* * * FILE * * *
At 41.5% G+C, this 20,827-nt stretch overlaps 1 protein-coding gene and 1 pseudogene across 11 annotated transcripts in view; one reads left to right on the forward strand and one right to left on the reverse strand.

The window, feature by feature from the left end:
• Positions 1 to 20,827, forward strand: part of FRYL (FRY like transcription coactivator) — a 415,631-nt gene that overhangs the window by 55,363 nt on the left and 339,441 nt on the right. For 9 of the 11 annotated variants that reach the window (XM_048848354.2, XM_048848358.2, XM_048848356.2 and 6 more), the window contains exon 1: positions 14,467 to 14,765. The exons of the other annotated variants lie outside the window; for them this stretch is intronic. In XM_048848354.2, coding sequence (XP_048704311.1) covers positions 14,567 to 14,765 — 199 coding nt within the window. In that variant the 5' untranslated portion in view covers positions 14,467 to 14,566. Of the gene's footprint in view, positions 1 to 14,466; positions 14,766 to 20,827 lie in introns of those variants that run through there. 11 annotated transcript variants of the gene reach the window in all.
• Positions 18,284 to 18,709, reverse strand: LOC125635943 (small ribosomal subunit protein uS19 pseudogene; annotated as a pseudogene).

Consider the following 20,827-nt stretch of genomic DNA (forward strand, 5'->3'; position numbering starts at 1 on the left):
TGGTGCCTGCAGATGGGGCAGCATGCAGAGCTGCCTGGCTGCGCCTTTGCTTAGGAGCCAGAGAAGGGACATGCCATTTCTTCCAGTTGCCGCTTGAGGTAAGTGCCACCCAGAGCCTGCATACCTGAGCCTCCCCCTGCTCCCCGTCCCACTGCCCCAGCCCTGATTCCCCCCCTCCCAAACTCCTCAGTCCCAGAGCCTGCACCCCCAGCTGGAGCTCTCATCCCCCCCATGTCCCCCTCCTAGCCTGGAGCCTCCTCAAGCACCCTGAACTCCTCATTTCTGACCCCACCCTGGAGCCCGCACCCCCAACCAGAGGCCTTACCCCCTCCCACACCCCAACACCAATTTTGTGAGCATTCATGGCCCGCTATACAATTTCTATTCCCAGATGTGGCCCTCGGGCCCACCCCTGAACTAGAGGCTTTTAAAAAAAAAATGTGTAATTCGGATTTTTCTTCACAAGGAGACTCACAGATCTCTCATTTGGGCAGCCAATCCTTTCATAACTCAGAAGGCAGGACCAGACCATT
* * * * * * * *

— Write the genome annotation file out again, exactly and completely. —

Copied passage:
At 41.5% G+C, this 20,827-nt stretch overlaps 1 protein-coding gene and 1 pseudogene across 11 annotated transcripts in view; one reads left to right on the forward strand and one right to left on the reverse strand.

The window, feature by feature from the left end:
• Positions 1 to 20,827, forward strand: part of FRYL (FRY like transcription coactivator) — a 415,631-nt gene that overhangs the window by 55,363 nt on the left and 339,441 nt on the right. For 9 of the 11 annotated variants that reach the window (XM_048848354.2, XM_048848358.2, XM_048848356.2 and 6 more), the window contains exon 1: positions 14,467 to 14,765. The exons of the other annotated variants lie outside the window; for them this stretch is intronic. In XM_048848354.2, coding sequence (XP_048704311.1) covers positions 14,567 to 14,765 — 199 coding nt within the window. In that variant the 5' untranslated portion in view covers positions 14,467 to 14,566. Of the gene's footprint in view, positions 1 to 14,466; positions 14,766 to 20,827 lie in introns of those variants that run through there. 11 annotated transcript variants of the gene reach the window in all.
• Positions 18,284 to 18,709, reverse strand: LOC125635943 (small ribosomal subunit protein uS19 pseudogene; annotated as a pseudogene).

Consider the following 20,827-nt stretch of genomic DNA (forward strand, 5'->3'; position numbering starts at 1 on the left):
TGGTGCCTGCAGATGGGGCAGCATGCAGAGCTGCCTGGCTGCGCCTTTGCTTAGGAGCCAGAGAAGGGACATGCCATTTCTTCCAGTTGCCGCTTGAGGTAAGTGCCACCCAGAGCCTGCATACCTGAGCCTCCCCCTGCTCCCCGTCCCACTGCCCCAGCCCTGATTCCCCCCCTCCCAAACTCCTCAGTCCCAGAGCCTGCACCCCCAGCTGGAGCTCTCATCCCCCCCATGTCCCCCTCCTAGCCTGGAGCCTCCTCAAGCACCCTGAACTCCTCATTTCTGACCCCACCCTGGAGCCCGCACCCCCAACCAGAGGCCTTACCCCCTCCCACACCCCAACACCAATTTTGTGAGCATTCATGGCCCGCTATACAATTTCTATTCCCAGATGTGGCCCTCGGGCCCACCCCTGAACTAGAGGCTTTTAAAAAAAAAATGTGTAATTCGGATTTTTCTTCACAAGGAGACTCACAGATCTCTCATTTGGGCAGCCAATCCTTTCATAACTCAGAAGGCAGGACCAGACCATT